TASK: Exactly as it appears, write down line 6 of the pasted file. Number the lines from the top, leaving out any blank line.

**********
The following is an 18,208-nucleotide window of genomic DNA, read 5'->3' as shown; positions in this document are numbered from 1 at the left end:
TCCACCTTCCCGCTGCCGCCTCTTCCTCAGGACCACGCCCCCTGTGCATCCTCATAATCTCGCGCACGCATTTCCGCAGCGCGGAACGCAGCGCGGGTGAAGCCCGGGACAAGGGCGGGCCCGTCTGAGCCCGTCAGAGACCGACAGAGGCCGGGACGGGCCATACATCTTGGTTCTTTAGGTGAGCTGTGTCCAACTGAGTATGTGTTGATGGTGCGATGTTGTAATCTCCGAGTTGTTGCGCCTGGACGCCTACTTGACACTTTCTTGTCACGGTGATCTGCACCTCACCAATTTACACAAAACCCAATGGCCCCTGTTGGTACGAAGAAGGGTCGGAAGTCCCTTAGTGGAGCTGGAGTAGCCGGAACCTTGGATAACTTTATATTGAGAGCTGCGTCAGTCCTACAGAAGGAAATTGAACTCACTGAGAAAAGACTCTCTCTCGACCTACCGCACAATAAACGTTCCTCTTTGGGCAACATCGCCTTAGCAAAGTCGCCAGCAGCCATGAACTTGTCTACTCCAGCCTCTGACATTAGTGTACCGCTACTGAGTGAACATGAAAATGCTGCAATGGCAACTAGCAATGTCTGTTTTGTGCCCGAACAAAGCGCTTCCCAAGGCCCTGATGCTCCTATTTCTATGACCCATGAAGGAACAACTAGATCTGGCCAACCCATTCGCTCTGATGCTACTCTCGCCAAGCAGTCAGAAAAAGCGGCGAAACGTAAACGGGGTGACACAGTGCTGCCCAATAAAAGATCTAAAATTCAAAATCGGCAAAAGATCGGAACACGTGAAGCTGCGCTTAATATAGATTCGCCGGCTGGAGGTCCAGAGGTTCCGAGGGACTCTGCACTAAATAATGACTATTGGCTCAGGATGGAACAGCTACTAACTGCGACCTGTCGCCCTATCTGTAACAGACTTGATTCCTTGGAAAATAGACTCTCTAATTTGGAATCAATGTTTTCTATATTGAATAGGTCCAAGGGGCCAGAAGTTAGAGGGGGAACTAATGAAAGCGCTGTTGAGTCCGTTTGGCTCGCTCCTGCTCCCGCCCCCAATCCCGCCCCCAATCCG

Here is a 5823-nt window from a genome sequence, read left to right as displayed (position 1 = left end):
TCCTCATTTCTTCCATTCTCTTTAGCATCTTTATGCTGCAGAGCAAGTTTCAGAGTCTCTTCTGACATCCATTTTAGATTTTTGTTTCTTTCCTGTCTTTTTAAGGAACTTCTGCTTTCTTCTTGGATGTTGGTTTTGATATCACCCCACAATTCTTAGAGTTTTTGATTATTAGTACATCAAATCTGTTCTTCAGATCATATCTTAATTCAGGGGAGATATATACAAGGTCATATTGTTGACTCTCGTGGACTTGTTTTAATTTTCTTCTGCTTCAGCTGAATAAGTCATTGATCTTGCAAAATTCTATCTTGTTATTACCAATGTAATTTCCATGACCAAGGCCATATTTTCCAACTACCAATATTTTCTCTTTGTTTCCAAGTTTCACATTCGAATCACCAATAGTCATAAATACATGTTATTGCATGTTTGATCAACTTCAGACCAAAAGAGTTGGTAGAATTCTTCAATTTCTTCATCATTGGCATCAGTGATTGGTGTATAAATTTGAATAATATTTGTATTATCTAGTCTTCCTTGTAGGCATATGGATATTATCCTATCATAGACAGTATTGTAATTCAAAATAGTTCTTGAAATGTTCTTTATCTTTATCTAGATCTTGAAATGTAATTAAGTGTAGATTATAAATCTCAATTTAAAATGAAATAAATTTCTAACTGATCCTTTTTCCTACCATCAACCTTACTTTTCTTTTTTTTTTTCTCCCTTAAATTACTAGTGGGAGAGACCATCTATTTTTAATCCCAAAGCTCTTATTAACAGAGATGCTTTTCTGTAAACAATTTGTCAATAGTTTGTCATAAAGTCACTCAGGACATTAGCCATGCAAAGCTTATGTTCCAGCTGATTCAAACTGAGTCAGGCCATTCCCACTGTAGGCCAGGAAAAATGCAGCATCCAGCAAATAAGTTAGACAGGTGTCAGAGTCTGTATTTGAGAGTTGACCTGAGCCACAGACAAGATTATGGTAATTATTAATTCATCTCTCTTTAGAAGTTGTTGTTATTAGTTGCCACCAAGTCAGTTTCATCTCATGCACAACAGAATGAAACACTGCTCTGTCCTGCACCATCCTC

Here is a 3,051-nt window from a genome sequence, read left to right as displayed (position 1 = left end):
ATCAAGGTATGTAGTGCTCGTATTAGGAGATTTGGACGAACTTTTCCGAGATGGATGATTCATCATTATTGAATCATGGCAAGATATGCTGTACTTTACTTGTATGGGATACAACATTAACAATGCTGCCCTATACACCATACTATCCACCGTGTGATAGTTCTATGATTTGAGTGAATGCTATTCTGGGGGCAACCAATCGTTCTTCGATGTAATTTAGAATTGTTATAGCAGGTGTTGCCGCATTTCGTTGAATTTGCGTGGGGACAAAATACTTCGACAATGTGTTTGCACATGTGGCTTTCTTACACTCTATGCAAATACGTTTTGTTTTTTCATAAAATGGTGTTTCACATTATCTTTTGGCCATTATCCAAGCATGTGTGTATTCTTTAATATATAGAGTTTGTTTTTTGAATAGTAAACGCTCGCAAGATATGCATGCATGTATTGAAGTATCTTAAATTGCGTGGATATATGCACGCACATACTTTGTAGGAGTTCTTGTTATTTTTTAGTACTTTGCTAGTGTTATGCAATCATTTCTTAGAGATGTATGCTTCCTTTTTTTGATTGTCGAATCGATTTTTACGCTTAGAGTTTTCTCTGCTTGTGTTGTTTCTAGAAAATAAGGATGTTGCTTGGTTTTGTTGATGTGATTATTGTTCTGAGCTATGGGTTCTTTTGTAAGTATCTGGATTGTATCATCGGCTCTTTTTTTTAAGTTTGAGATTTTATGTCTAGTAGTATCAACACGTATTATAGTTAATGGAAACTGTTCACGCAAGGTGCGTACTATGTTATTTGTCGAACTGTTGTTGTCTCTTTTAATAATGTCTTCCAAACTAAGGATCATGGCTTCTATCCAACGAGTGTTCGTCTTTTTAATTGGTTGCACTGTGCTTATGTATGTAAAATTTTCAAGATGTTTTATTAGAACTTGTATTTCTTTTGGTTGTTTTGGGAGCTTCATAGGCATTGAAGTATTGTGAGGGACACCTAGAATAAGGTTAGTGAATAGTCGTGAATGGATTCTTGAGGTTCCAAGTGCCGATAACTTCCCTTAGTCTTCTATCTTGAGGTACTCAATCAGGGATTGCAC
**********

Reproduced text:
ATCAAGGTATGTAGTGCTCGTATTAGGAGATTTGGACGAACTTTTCCGAGATGGATGATTCATCATTATTGAATCATGGCAAGATATGCTGTACTTTACTTGTATGGGATACAACATTAACAATGCTGCCCTATACACCATACTATCCACCGTGTGATAGTTCTATGATTTGAGTGAATGCTATTCTGGGGGCAACCAATCGTTCTTCGATGTAATTTAGAATTGTTATAGCAGGTGTTGCCGCATTTCGTTGAATTTGCGTGGGGACAAAATACTTCGACAATGTGTTTGCACATGTGGCTTTCTTACACTCTATGCAAATACGTTTTGTTTTTTCATAAAATGGTGTTTCACATTATCTTTTGGCCATTATCCAAGCATGTGTGTATTCTTTAATATATAGAGTTTGTTTTTTGAATAGTAAACGCTCGCAAGATATGCATGCATGTATTGAAGTATCTTAAATTGCGTGGATATATGCACGCACATACTTTGTAGGAGTTCTTGTTATTTTTTAGTACTTTGCTAGTGTTATGCAATCATTTCTTAGAGATGTATGCTTCCTTTTTTTGATTGTCGAATCGATTTTTACGCTTAGAGTTTTCTCTGCTTGTGTTGTTTCTAGAAAATAAGGATGTTGCTTGGTTTTGTTGATGTGATTATTGTTCTGAGCTATGGGTTCTTTTGTAAGTATCTGGATTGTATCATCGGCTCTTTTTTTTAAGTTTGAGATTTTATGTCTAGTAGTATCAACACGTATTATAGTTAATGGAAACTGTTCACGCAAGGTGCGTACTATGTTATTTGTCGAACTGTTGTTGTCTCTTTTAATAATGTCTTCCAAACTAAGGATCATGGCTTCTATCCAACGAGTGTTCGTCTTTTTAATTGGTTGCACTGTGCTTATGTATGTAAAATTTTCAAGATGTTTTATTAGAACTTGTATTTCTTTTGGTTGTTTTGGGAGCTTCATAGGCATTGAAGTATTGTGAGGGACACCTAGAATAAGGTTAGTGAATAGTCGTGAATGGATTCTTGAGGTTCCAAGTGCCGATAACTTCCCTTAGTCTTCTATCTTGAGGTACTCAATCAGGGATTGCAC